I just wasn’t ready.

A month or two ago, my friend Liz Tucker came to town and held a bhavana in motion class at Move Studio.

Yoga was part of the class.

I knew that, and I felt that if I was going to step back on the mat, I wanted to do it in a safe place, with a trusted teacher and friend to help guide me through it.

For about the first 10 minutes that I stood on the mat, I wept. Tears flooded my face and the mat below me.

But I got through it.

But that isn’t what this story is about—I just wanted to give you some context, so you could grasp how much progress I’ve made in the last few months.

I journaled this last night after exercising and practicing yoga:

I’m sitting here on my purple yoga mat, crying. I’m not entirely certain why—except that the other day I realized I needed and wanted some time in pigeon pose, and so, that’s where I finally went.

And then the tears came, as I realized it wasn’t hard like it used to be, it was just a really nice stretch, a lovely pose, one of yielding and release and surrender and femininity.

And then, I lost it—realizing how far I’ve come in three years, since I first attempted yoga—and pigeon pose—
realizing just how much my body has yielded—
to my whims, wants, needs, desires, addictions, sadness, depression, grief—

My body has witnessed it all.

I am thankful…

Deeply thankful for being 38, and I get to choose how the women in y family are remembered. I honor them by dancing because they cannot dance. I honor them by practicing yoga because they cannot—and they never did.

I honor them by living as fully as I can—as exponentially as I can.

“I rise from all my sorrow, I let the sun shine on my face,
All alone in comfort, it’s my solitude I embrace.”
 – from the song ‘Quicksand’ by Natalie Walker/Thievery Corporation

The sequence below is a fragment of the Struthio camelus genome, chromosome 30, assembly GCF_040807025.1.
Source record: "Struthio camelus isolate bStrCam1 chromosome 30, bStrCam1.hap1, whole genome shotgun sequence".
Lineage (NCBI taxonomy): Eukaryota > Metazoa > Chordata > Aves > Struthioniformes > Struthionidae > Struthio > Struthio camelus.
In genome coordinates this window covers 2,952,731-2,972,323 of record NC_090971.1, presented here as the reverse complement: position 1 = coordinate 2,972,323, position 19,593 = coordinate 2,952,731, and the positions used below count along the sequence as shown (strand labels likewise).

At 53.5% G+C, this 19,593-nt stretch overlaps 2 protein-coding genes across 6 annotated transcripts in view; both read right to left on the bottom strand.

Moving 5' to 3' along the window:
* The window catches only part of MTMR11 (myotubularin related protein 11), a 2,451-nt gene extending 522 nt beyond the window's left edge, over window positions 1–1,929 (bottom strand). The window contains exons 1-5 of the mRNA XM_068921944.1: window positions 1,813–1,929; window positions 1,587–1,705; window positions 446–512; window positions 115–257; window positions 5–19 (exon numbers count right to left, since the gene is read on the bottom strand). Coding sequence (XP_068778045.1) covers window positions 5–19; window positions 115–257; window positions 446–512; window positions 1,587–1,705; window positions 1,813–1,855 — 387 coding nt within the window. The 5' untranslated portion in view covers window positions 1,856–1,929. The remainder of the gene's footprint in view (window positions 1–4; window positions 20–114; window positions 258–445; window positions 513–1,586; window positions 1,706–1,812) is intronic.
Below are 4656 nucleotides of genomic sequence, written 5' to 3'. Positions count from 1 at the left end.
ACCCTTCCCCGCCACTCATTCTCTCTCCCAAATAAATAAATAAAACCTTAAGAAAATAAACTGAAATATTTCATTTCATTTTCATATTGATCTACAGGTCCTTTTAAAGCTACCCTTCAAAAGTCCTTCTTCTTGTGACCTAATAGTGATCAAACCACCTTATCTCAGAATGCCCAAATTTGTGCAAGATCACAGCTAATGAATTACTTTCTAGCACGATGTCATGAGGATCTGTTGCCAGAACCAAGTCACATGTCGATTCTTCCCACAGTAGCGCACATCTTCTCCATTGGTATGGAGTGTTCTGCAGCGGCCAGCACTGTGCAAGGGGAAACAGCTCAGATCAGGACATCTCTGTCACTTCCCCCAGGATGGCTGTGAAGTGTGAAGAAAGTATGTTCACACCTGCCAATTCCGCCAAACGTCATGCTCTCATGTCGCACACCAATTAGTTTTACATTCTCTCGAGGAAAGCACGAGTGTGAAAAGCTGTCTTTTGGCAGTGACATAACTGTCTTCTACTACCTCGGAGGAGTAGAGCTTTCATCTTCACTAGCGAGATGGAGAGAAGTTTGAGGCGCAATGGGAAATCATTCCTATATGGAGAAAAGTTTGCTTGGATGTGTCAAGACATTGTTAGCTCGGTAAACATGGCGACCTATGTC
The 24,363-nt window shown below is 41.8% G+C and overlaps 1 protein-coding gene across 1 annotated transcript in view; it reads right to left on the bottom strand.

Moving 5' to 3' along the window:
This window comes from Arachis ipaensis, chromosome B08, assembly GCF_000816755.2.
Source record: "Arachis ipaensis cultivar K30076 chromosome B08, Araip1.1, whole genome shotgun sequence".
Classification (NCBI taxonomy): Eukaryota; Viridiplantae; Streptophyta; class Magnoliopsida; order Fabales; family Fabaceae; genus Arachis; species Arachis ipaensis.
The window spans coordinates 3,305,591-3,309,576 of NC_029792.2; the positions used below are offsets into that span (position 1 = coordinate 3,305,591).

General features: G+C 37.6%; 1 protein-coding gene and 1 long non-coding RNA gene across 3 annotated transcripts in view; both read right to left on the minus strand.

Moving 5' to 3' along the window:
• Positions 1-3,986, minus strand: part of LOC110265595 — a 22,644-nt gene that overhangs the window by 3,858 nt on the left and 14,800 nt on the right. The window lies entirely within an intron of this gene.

I felt that tonight, as I moved on my makeshift dance floor with a fire and fervor inside of me as I realized—I am one body, dancing for three women who never danced—my grandmother, my mom, and my sister.

I dance the dance they never danced.

I dance my own dance, too.

My dance is the thread that binds together the lifetimes of women in my tribe who are no longer on this earth in physical form.

I practice yoga awkwardly. I am wobbly and odd, but interspersed are moments of purity—
of tranquility—
of grace—
of beauty—

A beauty I cannot express in words, and tonight, it expressed itself in tears during pigeon pose, and I flashed back to my traumatic yoga experience from January, and I honored the depth of grief I felt in those very long moments, realizing I was already (and finally) grieving many lifetimes worth of loss, sorrow, and despair.

And more tears came as I realized the freedom I am beginning to feel—

Freedom from chains that bound me to the past, freedom from the guilt I have always felt under the surface, freedom from a prison I will never adequately describe here.

This life of mine is a gift, and the best—the very best gift I can give to the women of my tribe, including me, including my family—here and gone—is to live it.

Live it fully and out loud…

Live it authentically and imperfectly and messily.

I am here for some unknown number of days. It is a gift I am only just beginning to truly unwrap and discover.

It is a gift I finally feel worthy of receiving.

My mom and my dad and God and the universe and all that is divine within and without—gave me this—
this gift of life.

And it is up to me to truly live it.

Thank you. Thank you for this blessing… thank you for this body, for this moment, for the dance, for the practice.

Thank you for this beautiful moment—where serenity coincides with joy.

And thank you, most of all, for love.